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Bird Flu, Is It Real?

By Administrator

February 8, 2023

In late 2022, Colorado Parks and Wildlife (CPW) officers in Northeast (NE) Colorado observed large numbers of dead or sick birds related to Highly Pathogenic Avian Influenza (HPAI). Shortly after the first detections in NE Colorado, officers in Southeast (SE) Colorado also started to observe large numbers of dead or dying birds resulting from HPAI. Kiowa, Prowers, Bent, and Otero counties experienced the highest number of HPAI bird mortalities and sickness.

Avian Influenza (AI) is a naturally occurring virus in wild bird populations. AI generally has minimal effects on wild birds and their overall populations. Normally, birds infected with AI rarely show signs of the disease; however, this was not the case with the 2022 strain also known as HPAI. Birds infected with HPAI generally show symptoms including: swimming in circles, moving slowly, incoordination (appearing “drunk”), head tilt, or inability to lift their head.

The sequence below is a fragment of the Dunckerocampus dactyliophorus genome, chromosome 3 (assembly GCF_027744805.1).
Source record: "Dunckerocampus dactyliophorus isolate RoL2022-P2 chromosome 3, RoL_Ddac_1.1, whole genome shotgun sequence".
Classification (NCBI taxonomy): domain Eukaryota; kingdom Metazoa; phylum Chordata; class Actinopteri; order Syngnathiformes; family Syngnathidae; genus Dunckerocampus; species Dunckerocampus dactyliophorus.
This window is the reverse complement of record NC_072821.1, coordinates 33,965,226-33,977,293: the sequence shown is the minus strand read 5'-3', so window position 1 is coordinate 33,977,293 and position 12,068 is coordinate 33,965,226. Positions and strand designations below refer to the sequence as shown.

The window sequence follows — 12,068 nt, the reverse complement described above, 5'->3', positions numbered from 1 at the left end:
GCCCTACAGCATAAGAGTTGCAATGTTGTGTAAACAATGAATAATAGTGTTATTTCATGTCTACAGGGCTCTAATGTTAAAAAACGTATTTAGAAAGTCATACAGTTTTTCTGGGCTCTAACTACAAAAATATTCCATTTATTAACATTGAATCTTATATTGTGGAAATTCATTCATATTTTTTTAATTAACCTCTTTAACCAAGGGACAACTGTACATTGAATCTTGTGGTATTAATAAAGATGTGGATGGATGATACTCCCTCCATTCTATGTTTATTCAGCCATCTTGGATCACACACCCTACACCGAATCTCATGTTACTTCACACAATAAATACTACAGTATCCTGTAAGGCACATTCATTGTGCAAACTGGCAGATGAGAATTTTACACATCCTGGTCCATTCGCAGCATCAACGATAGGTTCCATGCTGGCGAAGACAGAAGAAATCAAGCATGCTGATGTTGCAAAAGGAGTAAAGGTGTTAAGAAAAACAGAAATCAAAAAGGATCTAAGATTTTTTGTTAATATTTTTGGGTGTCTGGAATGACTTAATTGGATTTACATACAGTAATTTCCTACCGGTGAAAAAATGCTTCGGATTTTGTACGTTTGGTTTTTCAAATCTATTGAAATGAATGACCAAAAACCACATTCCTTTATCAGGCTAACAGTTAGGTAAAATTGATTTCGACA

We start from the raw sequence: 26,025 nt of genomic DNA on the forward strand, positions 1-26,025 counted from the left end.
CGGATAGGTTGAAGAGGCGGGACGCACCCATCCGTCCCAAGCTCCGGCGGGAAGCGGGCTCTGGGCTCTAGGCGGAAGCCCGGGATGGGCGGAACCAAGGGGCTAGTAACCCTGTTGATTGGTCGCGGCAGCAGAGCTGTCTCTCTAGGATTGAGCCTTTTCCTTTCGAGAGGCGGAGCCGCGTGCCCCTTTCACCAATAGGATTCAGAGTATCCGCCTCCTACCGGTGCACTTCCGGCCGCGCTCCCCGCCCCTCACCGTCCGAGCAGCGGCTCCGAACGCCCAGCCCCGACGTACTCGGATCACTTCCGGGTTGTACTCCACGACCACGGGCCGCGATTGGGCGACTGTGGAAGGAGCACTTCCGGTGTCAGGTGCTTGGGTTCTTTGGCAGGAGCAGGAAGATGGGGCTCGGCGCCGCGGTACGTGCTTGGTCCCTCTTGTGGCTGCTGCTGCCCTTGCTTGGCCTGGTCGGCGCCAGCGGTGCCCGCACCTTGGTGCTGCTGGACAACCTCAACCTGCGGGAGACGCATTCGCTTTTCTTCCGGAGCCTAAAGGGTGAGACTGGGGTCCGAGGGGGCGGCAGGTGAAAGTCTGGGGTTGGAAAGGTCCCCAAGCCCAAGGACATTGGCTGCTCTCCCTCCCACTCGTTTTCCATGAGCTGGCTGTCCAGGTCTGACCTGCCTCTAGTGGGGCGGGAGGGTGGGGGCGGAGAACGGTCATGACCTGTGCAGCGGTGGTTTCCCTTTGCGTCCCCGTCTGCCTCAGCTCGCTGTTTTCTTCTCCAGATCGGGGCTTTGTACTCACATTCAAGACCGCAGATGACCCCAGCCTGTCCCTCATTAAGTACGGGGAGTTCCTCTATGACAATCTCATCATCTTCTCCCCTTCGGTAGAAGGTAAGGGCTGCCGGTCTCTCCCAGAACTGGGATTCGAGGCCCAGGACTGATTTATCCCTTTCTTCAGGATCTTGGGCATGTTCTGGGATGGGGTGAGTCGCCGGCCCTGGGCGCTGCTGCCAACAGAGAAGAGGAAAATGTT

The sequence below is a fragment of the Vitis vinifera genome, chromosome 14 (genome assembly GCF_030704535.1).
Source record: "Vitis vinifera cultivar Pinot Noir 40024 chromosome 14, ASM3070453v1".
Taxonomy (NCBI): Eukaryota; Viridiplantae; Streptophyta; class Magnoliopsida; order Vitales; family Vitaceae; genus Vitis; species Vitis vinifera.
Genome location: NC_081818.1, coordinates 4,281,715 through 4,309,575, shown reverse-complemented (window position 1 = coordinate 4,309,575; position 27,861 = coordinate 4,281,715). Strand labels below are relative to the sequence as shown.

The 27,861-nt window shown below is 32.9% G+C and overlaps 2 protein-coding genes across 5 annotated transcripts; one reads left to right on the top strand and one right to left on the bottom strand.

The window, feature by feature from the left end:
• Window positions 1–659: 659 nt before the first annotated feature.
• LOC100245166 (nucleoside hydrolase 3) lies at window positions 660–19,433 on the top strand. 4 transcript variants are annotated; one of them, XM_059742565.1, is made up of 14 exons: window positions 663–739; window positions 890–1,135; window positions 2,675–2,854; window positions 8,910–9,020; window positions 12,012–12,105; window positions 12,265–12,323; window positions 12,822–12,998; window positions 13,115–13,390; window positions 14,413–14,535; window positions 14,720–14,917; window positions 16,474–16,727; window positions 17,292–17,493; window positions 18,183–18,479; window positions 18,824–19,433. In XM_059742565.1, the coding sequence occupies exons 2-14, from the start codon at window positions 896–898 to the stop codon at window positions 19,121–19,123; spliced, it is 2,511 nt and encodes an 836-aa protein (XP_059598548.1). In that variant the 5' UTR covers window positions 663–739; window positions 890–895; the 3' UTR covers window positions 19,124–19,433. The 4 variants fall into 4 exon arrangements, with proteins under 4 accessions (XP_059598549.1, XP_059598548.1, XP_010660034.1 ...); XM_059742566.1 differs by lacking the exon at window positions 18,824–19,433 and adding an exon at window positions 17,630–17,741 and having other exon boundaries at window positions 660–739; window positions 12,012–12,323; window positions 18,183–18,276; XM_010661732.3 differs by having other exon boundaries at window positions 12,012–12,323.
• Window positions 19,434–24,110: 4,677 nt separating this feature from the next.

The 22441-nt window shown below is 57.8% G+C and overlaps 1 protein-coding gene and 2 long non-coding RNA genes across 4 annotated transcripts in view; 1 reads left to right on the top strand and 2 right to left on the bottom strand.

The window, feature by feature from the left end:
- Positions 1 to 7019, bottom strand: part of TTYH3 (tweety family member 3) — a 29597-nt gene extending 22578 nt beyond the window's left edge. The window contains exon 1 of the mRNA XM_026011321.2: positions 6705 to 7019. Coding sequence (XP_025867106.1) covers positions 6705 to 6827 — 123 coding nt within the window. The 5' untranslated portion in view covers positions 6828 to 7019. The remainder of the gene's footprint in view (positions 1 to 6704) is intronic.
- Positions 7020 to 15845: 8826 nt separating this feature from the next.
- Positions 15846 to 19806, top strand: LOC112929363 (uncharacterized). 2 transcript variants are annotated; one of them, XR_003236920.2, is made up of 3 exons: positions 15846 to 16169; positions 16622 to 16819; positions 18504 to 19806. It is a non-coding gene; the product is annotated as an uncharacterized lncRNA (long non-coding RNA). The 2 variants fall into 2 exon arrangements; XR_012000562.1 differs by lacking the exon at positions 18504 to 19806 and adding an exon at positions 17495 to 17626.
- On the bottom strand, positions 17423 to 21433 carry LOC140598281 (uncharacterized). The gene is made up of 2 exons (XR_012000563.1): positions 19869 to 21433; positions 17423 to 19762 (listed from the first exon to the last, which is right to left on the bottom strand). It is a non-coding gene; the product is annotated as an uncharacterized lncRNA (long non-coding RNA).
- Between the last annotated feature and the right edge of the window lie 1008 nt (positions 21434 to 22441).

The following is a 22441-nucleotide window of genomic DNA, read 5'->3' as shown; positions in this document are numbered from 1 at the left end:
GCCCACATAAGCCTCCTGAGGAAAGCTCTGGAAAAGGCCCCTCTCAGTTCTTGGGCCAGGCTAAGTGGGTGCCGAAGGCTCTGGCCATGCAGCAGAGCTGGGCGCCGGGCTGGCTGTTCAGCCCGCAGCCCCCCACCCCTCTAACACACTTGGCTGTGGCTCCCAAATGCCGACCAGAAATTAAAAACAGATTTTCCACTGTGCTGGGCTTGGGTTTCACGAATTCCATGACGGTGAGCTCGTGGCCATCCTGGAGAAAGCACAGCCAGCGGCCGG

In our area of SE Colorado, snow geese and raptors, particularly red tail hawks, have been most impacted, although HPAI has been detected in other species. Waterfowl especially, become concentrated as they rest on ponds, lakes, and reservoirs along their fall migration routes. As birds become more concentrated, HPAI outbreaks often become larger in size. Several of our large bodies of water that hold particularly high numbers of snow geese, have experienced die-offs ranging from under a hundred birds to upwards of a thousand.

As of late, we have observed a significant decline in the number of geese exhibiting symptoms of HPAI in our area. While it seems cases of HPAI are on the decline, it is impossible to know what effects HPAI will have as birds migrate back north during their spring migration. CPW will continue to monitor the situation.

CPW asks if you see three or more dead birds in the same area within a two-week period or if you see live birds that appear sick, please contact your local wildlife officer or the Lamar CPW office. Please avoid contact with dead birds or birds that appear sick. Although not common, HPAI can transmit to humans. There is a large amount uncertainty surrounding HPAI, and wildlife officials are unsure how HPAI will affect wild bird populations going forward. Unfortunately, only time will tell on the true impact of HPAI. If you would like to learn more about HPAI or have additional questions, please visit CPW’s website dedicated to HPAI information (https://cpw.state.co.us/learn/Pages/Avian-Influenza.aspx).

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